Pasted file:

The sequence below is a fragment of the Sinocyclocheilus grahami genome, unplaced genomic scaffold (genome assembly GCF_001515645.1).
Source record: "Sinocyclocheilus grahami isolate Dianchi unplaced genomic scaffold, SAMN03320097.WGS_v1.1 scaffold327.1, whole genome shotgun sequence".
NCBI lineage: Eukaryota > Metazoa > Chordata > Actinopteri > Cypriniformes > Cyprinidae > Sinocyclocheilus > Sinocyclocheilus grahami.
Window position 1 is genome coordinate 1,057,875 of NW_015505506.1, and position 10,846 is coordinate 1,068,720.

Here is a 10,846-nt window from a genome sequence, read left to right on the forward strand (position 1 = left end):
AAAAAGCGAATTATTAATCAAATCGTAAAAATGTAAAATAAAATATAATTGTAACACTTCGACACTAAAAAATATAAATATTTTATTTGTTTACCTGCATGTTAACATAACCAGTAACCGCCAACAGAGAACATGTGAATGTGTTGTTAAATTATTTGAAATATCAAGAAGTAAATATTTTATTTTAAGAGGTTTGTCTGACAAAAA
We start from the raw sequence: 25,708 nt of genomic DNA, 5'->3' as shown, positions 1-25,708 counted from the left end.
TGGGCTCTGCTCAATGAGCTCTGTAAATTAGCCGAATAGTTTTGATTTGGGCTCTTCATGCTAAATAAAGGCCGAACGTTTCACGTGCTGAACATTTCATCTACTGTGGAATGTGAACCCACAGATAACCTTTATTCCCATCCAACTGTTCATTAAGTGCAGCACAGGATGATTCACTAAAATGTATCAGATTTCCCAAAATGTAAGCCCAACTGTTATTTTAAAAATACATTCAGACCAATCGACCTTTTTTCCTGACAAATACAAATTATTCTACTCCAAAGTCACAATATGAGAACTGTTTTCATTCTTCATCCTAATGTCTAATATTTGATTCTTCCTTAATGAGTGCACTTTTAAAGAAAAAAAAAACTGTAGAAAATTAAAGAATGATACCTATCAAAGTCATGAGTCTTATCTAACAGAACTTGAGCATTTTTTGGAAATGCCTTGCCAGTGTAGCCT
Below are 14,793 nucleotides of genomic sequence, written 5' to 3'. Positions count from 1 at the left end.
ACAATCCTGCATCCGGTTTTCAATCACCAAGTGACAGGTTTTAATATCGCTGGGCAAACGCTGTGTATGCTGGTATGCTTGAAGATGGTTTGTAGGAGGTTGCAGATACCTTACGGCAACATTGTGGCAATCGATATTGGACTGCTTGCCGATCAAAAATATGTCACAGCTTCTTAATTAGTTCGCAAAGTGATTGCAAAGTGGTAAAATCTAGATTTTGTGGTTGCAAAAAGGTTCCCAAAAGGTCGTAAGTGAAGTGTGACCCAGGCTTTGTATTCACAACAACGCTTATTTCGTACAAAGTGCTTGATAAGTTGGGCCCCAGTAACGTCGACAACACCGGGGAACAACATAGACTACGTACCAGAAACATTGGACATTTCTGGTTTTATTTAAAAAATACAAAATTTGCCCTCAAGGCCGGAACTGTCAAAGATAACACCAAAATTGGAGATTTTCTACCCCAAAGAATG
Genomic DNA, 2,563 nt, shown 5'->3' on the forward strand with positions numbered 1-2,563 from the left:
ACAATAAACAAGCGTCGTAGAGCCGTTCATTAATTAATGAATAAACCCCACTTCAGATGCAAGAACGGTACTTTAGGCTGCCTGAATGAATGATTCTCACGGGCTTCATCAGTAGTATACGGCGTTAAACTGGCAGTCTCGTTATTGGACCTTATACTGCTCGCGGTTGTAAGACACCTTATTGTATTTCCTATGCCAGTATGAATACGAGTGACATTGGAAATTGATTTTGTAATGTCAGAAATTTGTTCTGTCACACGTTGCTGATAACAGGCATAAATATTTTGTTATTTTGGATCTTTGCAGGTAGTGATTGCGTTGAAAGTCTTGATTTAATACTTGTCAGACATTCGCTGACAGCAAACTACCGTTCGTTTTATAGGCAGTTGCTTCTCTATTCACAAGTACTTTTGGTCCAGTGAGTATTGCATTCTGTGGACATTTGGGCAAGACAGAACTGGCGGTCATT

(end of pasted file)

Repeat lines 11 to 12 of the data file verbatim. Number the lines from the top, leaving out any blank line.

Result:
Genomic DNA, 2,563 nt, shown 5'->3' on the forward strand with positions numbered 1-2,563 from the left:
ACAATAAACAAGCGTCGTAGAGCCGTTCATTAATTAATGAATAAACCCCACTTCAGATGCAAGAACGGTACTTTAGGCTGCCTGAATGAATGATTCTCACGGGCTTCATCAGTAGTATACGGCGTTAAACTGGCAGTCTCGTTATTGGACCTTATACTGCTCGCGGTTGTAAGACACCTTATTGTATTTCCTATGCCAGTATGAATACGAGTGACATTGGAAATTGATTTTGTAATGTCAGAAATTTGTTCTGTCACACGTTGCTGATAACAGGCATAAATATTTTGTTATTTTGGATCTTTGCAGGTAGTGATTGCGTTGAAAGTCTTGATTTAATACTTGTCAGACATTCGCTGACAGCAAACTACCGTTCGTTTTATAGGCAGTTGCTTCTCTATTCACAAGTACTTTTGGTCCAGTGAGTATTGCATTCTGTGGACATTTGGGCAAGACAGAACTGGCGGTCATT